Lonely, isolated, fearful and cut off – the lives of Brighton and Hove’s homeless after being moved to Newhaven

Loneliness, safety concerns, transport costs and a lack of laundry facilities are among the problems facing people from Brighton and Hove in emergency housing in Newhaven.

They were highlighted in a report focusing on the experiences of dozens of people living in Kendal Court, Newhaven, where seven people died in two years.

Councillors discussed the in-depth report when Brighton and Hove City Council’s Housing and New Homes Committee met at Hove Town Hall this afternoon (Wednesday 16 January).

The report included comments from 29 people from Brighton and Hove who have been housed at Kendal Court and who were interviewed by East Sussex Community Voice, a community interest company set up by the independent local watchdog Healthwatch East Sussex.

Parents housed at the site were worried about drug users living there, the lack of facilities for children, feeling isolated and a lack of emergency contact.

Labour councillor Peter Atkinson, a mental health nurse, said: “There are different needs. Some people need to see their relatives and others need to be away from negative influences.

“Isolation is a good thing for some while others want to stay with their groups of friends.”

He was struck with the need for laundry facilities after reading that the majority of people surveyed were unhappy.

One mother with a toddler had not been told there were no laundry facilities in the building and no laundrettes in Newhaven.

Another described taking the bus to Seaford which they said made them feel angry, frustrated and “like a non-person”.

Conservative councillor Mary Mears shared her concerns about laundry and said that the homeless charity Off The Fence offered mobile showers and laundry.

She said: “There are organisations that have facilities they can move around.

“We could have a discussion with them. One shower and one laundry would be a fantastic way forward.”

Fellow Conservative Dawn Barnett suggested finding out the costs of a communal service wash where everyone who wanted could have their clothes cleaned.

She was told individual washes would cost £15 but officers would look into a communal option.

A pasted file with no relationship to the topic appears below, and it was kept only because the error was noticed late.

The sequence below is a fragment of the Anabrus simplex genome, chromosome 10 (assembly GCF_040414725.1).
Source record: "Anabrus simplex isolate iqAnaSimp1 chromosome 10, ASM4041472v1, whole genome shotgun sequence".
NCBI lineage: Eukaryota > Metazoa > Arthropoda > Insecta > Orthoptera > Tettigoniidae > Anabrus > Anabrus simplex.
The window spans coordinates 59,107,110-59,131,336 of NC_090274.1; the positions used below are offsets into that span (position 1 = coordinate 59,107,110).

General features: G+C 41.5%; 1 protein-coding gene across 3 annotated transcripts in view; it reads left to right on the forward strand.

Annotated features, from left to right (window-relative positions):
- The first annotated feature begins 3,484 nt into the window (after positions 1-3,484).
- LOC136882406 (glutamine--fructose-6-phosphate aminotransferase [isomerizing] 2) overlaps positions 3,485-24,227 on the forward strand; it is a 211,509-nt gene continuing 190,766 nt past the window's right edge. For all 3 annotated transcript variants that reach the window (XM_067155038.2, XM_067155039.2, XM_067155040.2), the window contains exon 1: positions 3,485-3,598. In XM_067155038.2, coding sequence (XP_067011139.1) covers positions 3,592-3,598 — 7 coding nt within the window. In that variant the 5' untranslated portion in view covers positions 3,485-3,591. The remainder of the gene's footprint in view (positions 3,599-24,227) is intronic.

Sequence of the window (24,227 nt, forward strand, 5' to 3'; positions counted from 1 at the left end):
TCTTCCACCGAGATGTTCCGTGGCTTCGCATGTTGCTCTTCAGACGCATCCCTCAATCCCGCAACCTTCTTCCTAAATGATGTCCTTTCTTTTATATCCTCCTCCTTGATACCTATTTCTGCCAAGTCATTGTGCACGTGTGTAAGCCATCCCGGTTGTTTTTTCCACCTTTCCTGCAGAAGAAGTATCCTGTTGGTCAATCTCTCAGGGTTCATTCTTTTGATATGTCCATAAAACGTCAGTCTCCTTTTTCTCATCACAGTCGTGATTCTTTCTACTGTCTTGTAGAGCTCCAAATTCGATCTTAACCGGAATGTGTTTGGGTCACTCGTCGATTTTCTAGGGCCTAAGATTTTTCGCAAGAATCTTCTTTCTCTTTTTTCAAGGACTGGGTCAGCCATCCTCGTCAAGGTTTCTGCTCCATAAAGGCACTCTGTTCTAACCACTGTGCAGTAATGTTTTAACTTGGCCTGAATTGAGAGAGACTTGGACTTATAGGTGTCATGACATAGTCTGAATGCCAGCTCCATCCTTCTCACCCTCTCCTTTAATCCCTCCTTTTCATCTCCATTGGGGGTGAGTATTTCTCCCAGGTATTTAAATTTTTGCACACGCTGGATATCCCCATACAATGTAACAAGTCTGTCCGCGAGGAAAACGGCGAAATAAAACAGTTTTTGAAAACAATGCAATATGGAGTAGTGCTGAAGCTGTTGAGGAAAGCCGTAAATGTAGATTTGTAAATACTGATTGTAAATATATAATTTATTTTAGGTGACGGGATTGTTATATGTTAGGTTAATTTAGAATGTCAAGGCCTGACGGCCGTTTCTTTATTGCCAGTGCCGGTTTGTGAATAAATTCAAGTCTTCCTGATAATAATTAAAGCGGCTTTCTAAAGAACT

Labour councillor Julie Cattell raised concerns about victims of domestic violence from Brighton and Hove, who have support from Rise, moving out of the charity’s support area.

She was told that this would not be an issue in the short term but the council was working with East Sussex County Council and the Sussex Police and Crime Commissioner on commissioning joined-up domestic violence support.

There are currently 47 people living at Kendal Court, which has 50 self-contained flats.

The council’s executive director for Neighbourhoods, Communities and Housing, Larissa Reed, described Kendal Court as good-quality accommodation and said: “People with complex needs often have difficulty sharing accommodation.

“Putting people there, they are able to have that space with no shared bathroom and kitchen.”

Earlier in the meeting, councillors agreed to ask for £250,000 from next year’s budget for support for people in temporary accommodation.

The request is due to go to the council’s Policy, Resources and Growth Committee on Thursday 24 January.

The executive director will decide how the money is used but councillors suggested laundry facilities and bus passes as an option.

Bus passes for once a week travel would cost £30,700 when bought in bulk.

The council’s contract with the owner of Kendal Court was due to run out in May but has been extended for six months.

  1. Simon King Reply

    Over the years, I have walked around every do called ‘problem estate’ in Brighton, Hove and Portslade. I have never had any trouble or met any problem in any of them.
    This one in Newhaven, is one I’m glad I never had to revisit again.
    There is no reason ANY council estate can’t be as good as the private estates.
    It’s just an handful of people that drag them down!

  2. Sarah Cooper Reply

    In Deptford the council had the bright idea of putting all those who had trouble managing rent or were antisocial into what was known as a sinker estate. A group of Tower blocks which became infamous for suicide, flat burning, drug dealing and violence. That was a failure thirty five years ago. If we do not learn from history we are doomed to repeat the mistakes. Everyone should be treated equally regardless of what recent or past trauma has put them in such a vulnerable position as having to go where the council thinks to send them.

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